Teresa Balanesi's pack of dogs.

The Pack

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Commentary by Teresa Balanesi of Kootenai County

The pack (herd, flock, school, etcetera) depends upon each other for safety, security, prosperity, and ultimately survival. In the most basic terms and according to nature, “pack mentality” is a good thing. It is quintessential for the survival of the species. Food, shelter, protection, procreation, recreation, understanding, expectation, hierarchy, and respect are all fundamental to the pack and are a result of a well-established and well-maintained pack.

Not all animals or creatures operate within a pack or group. For example, most big cat species operate in solitude most of their lives. The same is true for most spiders. Several species of bird, bird of prey, whale, eel, shark, bear and snake operate in solitude most of their lives.

The same is true of human beings. While most are inclined to “the pack,” some operate in solitude. Like wolves, people who belong to a pack often do not understand and tend to fear, and even attack, the “lone wolf.” It is certainly understandable as to why. Fear of the unknown is primal for all. A threat to the healthful stability of the pack needs to be retired.

Fear motivates, according to nature, for protection and is a tool for survival. But what happens when fear is perpetuated and without reason or is based upon false reason?

In the animal kingdom, fear retires itself immediately. The pack does not stay in perpetual fear, and does not perpetuate fear upon itself. Only humans do this.

Through appropriate leadership, the pack either removes the threat or moves away from the threat and quickly, often immediately, resumes a natural, healthy mentality and stability.

The established leader is the absolute regulator for the herd, pack, flock, or school. Leaders in nature come hard fought. They do not come by campaigning with empty promises, nor words alone. They do not manipulate falsely to gain status. They do not come by opinion or preference. They come strictly by the ability to rightly assess and conquer true foes; foes that would actually bring harm to the group. Leaders in nature take the active role of ensuring, with out question, the health, stability, and well-being of the pack.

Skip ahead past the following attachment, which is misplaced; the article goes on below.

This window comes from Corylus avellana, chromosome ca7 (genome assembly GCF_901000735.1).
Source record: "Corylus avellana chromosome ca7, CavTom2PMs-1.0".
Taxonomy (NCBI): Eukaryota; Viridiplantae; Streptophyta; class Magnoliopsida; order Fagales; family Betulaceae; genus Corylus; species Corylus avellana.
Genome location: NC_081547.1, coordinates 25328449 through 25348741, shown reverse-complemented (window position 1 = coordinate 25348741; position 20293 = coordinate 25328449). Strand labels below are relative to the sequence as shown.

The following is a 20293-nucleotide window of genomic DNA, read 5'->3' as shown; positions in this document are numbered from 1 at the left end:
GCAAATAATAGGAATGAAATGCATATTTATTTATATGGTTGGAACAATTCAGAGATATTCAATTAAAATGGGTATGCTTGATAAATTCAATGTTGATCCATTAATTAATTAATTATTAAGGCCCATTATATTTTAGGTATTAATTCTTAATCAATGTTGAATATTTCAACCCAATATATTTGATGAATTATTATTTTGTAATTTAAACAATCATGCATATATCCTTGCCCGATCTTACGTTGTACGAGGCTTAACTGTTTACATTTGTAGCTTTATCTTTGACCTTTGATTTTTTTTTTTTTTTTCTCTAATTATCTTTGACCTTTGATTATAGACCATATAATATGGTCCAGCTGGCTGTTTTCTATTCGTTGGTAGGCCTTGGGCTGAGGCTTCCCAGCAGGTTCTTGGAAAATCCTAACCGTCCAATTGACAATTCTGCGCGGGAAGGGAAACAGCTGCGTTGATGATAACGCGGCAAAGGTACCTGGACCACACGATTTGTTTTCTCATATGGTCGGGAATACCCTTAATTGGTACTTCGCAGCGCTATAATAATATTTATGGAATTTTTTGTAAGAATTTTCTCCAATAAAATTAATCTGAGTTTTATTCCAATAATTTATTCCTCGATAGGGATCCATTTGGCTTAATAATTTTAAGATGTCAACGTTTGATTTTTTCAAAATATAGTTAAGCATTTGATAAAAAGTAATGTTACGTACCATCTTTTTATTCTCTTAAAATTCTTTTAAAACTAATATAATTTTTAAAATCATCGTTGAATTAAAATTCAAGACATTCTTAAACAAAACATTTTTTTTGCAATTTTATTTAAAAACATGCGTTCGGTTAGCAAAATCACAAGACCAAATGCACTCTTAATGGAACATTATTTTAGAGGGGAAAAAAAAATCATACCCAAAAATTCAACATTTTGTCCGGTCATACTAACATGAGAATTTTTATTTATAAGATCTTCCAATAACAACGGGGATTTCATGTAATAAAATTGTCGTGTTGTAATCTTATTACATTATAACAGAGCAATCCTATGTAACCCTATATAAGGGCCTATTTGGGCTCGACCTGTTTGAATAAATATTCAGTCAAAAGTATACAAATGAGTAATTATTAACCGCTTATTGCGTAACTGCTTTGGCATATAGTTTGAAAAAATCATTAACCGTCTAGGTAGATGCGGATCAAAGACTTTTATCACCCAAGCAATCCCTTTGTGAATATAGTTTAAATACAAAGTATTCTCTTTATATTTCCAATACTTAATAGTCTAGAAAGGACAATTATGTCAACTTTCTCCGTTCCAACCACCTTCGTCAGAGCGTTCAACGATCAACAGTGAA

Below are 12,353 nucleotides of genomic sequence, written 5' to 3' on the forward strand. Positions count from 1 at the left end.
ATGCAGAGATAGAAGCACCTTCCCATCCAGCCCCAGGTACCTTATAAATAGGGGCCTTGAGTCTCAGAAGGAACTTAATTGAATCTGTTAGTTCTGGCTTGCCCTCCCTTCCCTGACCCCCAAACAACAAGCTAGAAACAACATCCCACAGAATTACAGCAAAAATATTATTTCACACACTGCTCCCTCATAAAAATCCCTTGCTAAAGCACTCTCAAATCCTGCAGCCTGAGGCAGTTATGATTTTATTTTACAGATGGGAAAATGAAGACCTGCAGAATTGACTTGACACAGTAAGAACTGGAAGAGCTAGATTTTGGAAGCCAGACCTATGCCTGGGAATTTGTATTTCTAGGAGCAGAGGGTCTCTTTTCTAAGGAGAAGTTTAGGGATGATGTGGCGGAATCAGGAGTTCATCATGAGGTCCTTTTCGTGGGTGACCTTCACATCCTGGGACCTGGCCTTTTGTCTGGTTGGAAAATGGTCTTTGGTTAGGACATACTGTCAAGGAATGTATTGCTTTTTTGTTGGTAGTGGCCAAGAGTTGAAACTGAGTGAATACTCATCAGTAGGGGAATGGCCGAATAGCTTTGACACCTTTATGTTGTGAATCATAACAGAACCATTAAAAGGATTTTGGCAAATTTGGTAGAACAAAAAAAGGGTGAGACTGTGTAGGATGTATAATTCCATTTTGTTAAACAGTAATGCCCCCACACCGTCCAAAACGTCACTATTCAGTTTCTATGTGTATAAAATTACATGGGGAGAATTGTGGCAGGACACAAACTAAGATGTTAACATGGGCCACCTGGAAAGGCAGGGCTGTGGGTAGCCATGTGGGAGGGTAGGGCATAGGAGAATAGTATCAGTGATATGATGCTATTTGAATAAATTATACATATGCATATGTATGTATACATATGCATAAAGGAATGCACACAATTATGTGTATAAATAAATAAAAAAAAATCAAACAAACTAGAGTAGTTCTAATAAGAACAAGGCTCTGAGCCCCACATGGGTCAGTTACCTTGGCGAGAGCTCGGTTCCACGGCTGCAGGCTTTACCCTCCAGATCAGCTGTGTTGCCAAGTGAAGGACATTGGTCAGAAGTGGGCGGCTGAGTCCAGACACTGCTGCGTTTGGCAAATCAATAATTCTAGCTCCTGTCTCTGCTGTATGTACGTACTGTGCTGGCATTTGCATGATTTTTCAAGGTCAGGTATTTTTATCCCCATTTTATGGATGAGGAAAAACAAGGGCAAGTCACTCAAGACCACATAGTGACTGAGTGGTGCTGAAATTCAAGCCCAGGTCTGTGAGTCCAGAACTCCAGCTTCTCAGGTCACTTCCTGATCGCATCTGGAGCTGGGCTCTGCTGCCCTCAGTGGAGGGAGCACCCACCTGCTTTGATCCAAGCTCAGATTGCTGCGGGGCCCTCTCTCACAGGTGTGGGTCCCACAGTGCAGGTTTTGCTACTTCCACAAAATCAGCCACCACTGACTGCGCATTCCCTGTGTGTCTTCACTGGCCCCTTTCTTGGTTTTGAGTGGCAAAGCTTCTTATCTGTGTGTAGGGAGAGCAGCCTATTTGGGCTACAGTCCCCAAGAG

This is not always true of the human species. In two ways we differ. Humans are capable of manipulating falsely with ulterior motive for position within the pack for reasons that do not ensure the health, stability, and well-being of the pack. Humans will actually take personal advantage of the pack, thus leading to the pack’s demise. The second difference is that the human pack allows this.

The most interesting aspect of this is that humans have so much more capacity for understanding and ability than the rest of the kingdom of species. We have the potential to achieve some of the most beautiful heights of glory within our species; yet also the ability to fall into the depths of depravity, sometimes in the most horrific and inconceivable ways.

It occurs to me that first, recognizing and respecting this within the human species will enable us to better secure ourselves against false and misleading pack leaders whose goal is definitively not to ensure the human species safety, security, health, and well-being.

True diligence is required of us to secure rightful leaders that absolutely ensure the health, stability, and well-being of our pack. Possibly it is not so much the fault of mal-aligned leaders that we are in the mess we are in, both in our country and around the world, but instead falls squarely upon the pack who has allowed this to be. A true self-preserving species, that would most definitely fight to the death for its offspring, would absolutely not tolerate a bad leader. Why, then, do we?

Teresa Balanesi and one of her many dogs.

Teresa realized at a young age that the truth and beauty expressed nature held the lessons we so often overlook. She believes applying a grounded understanding of God’s law (Natural Law) leads us to a place of peace.